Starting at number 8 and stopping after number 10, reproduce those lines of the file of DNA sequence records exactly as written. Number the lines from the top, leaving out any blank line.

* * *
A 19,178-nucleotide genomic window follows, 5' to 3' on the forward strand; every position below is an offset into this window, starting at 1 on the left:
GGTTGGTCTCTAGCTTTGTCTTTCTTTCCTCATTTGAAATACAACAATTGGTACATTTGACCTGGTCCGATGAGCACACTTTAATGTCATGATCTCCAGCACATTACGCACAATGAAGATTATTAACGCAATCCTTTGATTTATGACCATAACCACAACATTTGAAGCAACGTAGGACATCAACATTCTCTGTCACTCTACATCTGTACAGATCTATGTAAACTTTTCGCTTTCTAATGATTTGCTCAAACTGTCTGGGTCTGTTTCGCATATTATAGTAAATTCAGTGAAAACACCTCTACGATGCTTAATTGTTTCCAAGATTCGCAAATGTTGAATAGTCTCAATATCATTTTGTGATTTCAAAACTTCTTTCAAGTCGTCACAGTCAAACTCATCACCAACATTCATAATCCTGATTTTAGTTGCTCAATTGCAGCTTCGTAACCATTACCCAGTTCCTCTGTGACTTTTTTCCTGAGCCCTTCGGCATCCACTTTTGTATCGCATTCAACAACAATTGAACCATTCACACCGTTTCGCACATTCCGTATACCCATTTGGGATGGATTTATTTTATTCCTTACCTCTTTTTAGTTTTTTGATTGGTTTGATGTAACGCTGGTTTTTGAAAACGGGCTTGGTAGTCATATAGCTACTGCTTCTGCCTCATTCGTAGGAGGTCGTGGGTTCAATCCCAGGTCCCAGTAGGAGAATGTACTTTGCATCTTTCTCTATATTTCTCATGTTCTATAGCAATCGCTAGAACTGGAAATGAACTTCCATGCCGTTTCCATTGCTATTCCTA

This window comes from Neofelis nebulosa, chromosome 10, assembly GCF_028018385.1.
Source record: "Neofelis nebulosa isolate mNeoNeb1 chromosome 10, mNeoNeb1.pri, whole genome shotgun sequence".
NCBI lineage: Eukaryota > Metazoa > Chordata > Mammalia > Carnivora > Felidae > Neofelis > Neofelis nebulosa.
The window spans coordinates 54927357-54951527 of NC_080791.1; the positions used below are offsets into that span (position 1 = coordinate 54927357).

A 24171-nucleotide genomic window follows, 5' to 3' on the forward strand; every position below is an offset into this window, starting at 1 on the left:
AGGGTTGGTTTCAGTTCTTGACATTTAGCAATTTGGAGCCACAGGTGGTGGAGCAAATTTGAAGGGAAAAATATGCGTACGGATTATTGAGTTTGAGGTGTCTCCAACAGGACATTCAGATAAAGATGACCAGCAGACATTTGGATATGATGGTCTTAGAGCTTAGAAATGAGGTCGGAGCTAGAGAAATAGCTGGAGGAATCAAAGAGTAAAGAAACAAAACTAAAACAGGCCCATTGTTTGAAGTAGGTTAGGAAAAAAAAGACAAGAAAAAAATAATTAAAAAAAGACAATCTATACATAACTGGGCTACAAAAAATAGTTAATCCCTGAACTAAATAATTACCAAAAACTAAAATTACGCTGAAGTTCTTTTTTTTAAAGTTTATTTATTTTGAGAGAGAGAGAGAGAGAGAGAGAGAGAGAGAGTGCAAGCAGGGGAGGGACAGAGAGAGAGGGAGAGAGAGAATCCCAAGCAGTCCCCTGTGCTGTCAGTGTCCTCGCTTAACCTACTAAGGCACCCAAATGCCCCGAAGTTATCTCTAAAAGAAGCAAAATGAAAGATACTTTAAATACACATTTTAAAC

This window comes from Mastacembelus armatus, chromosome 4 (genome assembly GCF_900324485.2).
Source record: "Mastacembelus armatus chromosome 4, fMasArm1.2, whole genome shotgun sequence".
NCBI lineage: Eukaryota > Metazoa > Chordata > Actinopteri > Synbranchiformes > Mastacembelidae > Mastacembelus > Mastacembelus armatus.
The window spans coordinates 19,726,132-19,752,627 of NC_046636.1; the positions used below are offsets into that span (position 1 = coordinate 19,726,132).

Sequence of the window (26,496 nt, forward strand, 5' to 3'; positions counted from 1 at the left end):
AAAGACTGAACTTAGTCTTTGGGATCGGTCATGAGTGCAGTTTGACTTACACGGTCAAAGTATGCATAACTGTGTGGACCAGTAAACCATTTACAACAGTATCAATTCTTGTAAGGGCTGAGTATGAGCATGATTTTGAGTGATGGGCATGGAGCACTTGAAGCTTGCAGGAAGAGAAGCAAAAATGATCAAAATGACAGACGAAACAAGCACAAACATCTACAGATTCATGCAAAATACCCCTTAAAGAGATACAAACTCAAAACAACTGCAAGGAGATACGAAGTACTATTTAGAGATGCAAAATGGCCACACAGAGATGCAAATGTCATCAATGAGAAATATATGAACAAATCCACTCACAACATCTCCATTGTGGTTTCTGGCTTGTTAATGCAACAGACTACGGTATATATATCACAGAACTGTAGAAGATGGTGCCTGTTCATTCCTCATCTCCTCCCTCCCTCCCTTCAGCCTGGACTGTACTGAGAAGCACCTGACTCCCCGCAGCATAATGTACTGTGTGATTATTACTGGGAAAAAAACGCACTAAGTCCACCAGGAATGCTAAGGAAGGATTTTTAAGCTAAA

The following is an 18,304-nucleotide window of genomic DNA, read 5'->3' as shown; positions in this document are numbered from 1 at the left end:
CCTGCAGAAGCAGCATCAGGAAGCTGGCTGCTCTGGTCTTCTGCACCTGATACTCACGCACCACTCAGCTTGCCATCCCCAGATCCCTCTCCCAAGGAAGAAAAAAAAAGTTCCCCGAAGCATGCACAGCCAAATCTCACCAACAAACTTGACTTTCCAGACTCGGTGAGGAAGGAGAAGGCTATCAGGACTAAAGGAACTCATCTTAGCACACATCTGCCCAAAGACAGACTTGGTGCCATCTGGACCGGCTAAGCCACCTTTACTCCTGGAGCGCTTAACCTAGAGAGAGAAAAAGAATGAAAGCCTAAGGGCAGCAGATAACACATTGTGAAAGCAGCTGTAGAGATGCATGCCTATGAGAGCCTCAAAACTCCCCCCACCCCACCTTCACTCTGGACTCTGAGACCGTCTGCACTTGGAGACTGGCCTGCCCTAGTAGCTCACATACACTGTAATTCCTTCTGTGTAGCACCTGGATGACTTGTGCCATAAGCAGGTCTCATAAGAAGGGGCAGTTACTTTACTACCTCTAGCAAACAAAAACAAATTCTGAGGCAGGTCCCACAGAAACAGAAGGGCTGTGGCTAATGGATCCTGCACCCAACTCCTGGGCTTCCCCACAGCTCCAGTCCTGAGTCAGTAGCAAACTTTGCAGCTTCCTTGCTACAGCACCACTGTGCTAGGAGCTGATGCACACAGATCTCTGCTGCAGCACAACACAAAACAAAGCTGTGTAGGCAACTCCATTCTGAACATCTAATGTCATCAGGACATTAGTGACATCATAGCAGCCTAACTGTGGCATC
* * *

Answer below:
AGGGTTGGTTTCAGTTCTTGACATTTAGCAATTTGGAGCCACAGGTGGTGGAGCAAATTTGAAGGGAAAAATATGCGTACGGATTATTGAGTTTGAGGTGTCTCCAACAGGACATTCAGATAAAGATGACCAGCAGACATTTGGATATGATGGTCTTAGAGCTTAGAAATGAGGTCGGAGCTAGAGAAATAGCTGGAGGAATCAAAGAGTAAAGAAACAAAACTAAAACAGGCCCATTGTTTGAAGTAGGTTAGGAAAAAAAAGACAAGAAAAAAATAATTAAAAAAAGACAATCTATACATAACTGGGCTACAAAAAATAGTTAATCCCTGAACTAAATAATTACCAAAAACTAAAATTACGCTGAAGTTCTTTTTTTTAAAGTTTATTTATTTTGAGAGAGAGAGAGAGAGAGAGAGAGAGAGAGAGTGCAAGCAGGGGAGGGACAGAGAGAGAGGGAGAGAGAGAATCCCAAGCAGTCCCCTGTGCTGTCAGTGTCCTCGCTTAACCTACTAAGGCACCCAAATGCCCCGAAGTTATCTCTAAAAGAAGCAAAATGAAAGATACTTTAAATACACATTTTAAAC

This window comes from Mastacembelus armatus, chromosome 4 (genome assembly GCF_900324485.2).
Source record: "Mastacembelus armatus chromosome 4, fMasArm1.2, whole genome shotgun sequence".